An homage to John Henry Thompson, creator of the Lingo programming language and the interactive CD-ROM boom of the nineties

At some point in the mid-90s, after the release of the games MYST and The 7th Guest, came an explosion of multimedia software on CD-ROMs. Until that time, building any kind of software was a tedious, error-prone process, and doubly so if it had to display animations and video, play multi-channel sound, and react to users’ keyboard taps and mouse clicks, drags, and drops. You’d have to double that effort again if you wanted to make it for both Mac and Windows.

John Henry Thompson changed all that with Lingo, the programming language for the cross-platform multimedia authoring tool known as Macromedia Director (formerly MacroMind Director, and later Adobe Director). It was the very first programming language that used to make my very first applications at Mackerel Interactive Multimedia, my very first workplace, for paying customers. As with Marc Canter, who co-founded MacroMind, I will be forever grateful to “JT,” as he was known in those days, for helping get my start in what’s turned out to be a pretty nice career.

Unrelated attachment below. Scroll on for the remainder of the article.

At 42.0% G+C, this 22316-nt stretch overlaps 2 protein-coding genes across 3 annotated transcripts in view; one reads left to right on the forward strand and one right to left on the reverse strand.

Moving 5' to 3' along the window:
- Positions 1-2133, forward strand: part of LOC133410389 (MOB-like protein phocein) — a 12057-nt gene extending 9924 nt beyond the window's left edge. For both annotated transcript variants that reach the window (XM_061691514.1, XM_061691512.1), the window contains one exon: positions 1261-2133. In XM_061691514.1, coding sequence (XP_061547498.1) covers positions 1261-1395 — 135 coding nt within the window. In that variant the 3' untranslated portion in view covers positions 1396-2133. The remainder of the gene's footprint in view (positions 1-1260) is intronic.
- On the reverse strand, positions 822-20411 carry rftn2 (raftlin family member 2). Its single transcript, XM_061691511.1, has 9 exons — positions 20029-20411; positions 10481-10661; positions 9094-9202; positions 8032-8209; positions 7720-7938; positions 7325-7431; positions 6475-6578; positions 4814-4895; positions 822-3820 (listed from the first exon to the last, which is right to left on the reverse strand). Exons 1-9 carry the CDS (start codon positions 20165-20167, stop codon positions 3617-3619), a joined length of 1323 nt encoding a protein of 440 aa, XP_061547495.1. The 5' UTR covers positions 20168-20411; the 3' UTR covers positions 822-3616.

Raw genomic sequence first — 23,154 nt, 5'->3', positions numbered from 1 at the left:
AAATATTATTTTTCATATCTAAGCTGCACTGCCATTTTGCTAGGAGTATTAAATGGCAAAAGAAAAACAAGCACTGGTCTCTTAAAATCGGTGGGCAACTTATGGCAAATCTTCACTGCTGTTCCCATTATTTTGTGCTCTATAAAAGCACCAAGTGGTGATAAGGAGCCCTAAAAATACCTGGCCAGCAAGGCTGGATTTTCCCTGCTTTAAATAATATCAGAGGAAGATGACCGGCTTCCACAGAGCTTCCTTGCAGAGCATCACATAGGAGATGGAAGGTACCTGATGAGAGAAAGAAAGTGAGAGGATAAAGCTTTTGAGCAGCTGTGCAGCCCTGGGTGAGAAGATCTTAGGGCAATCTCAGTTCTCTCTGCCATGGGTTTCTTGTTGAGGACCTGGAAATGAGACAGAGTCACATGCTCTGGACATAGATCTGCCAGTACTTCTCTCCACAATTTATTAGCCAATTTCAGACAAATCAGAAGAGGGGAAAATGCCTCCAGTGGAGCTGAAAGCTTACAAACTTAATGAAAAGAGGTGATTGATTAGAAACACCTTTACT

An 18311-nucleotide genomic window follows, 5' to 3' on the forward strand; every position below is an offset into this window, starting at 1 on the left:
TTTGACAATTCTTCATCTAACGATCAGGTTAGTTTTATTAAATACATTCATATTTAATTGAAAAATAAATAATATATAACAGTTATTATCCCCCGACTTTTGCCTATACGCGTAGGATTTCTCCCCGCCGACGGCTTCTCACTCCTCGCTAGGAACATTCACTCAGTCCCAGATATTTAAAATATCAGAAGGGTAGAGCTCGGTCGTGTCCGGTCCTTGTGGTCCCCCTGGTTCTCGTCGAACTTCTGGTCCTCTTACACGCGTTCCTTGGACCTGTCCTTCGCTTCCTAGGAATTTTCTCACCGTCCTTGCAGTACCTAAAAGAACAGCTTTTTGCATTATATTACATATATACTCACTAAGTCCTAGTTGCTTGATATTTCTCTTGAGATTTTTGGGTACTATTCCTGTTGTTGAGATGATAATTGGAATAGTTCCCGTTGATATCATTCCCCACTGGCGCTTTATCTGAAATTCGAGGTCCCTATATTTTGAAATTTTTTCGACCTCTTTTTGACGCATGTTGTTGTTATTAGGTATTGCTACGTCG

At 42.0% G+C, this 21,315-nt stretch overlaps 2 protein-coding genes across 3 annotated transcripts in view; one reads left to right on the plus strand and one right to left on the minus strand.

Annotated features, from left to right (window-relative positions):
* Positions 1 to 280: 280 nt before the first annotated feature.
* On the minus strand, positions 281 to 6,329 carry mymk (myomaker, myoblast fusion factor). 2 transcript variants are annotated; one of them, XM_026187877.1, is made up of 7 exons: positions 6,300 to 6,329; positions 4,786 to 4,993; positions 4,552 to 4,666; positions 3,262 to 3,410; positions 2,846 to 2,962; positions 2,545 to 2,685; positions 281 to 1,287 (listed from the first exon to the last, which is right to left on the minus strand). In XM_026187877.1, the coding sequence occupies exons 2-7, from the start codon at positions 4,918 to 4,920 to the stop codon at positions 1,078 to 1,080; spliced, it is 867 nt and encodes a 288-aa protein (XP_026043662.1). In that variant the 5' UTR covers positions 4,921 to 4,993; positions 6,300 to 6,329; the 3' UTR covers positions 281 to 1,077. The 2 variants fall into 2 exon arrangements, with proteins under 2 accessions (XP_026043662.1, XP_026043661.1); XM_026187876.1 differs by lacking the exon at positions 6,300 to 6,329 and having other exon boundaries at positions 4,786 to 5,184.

Here’s a quick taste of the sort of things people created with Lingo and Director. It’s also a taste of the digital aesthetic of the mid-1990s:

Since the download speeds of the time were about 10 minutes per megabyte on the fastest modems under ideal conditions, there was really only one way to get Director: in a shrink-wrapped box like the one pictured below…

…which contained CD-ROMs and a lot of manuals fashioned out of dead trees:

John was always living with one foot in the world of tech and one in the world of art. He studied computer science at MIT, but while there, he also minored in visual arts. During that time, he took a year-long break from MIT to take part in a year-long program in painting and drawing at New York’s Art Students League.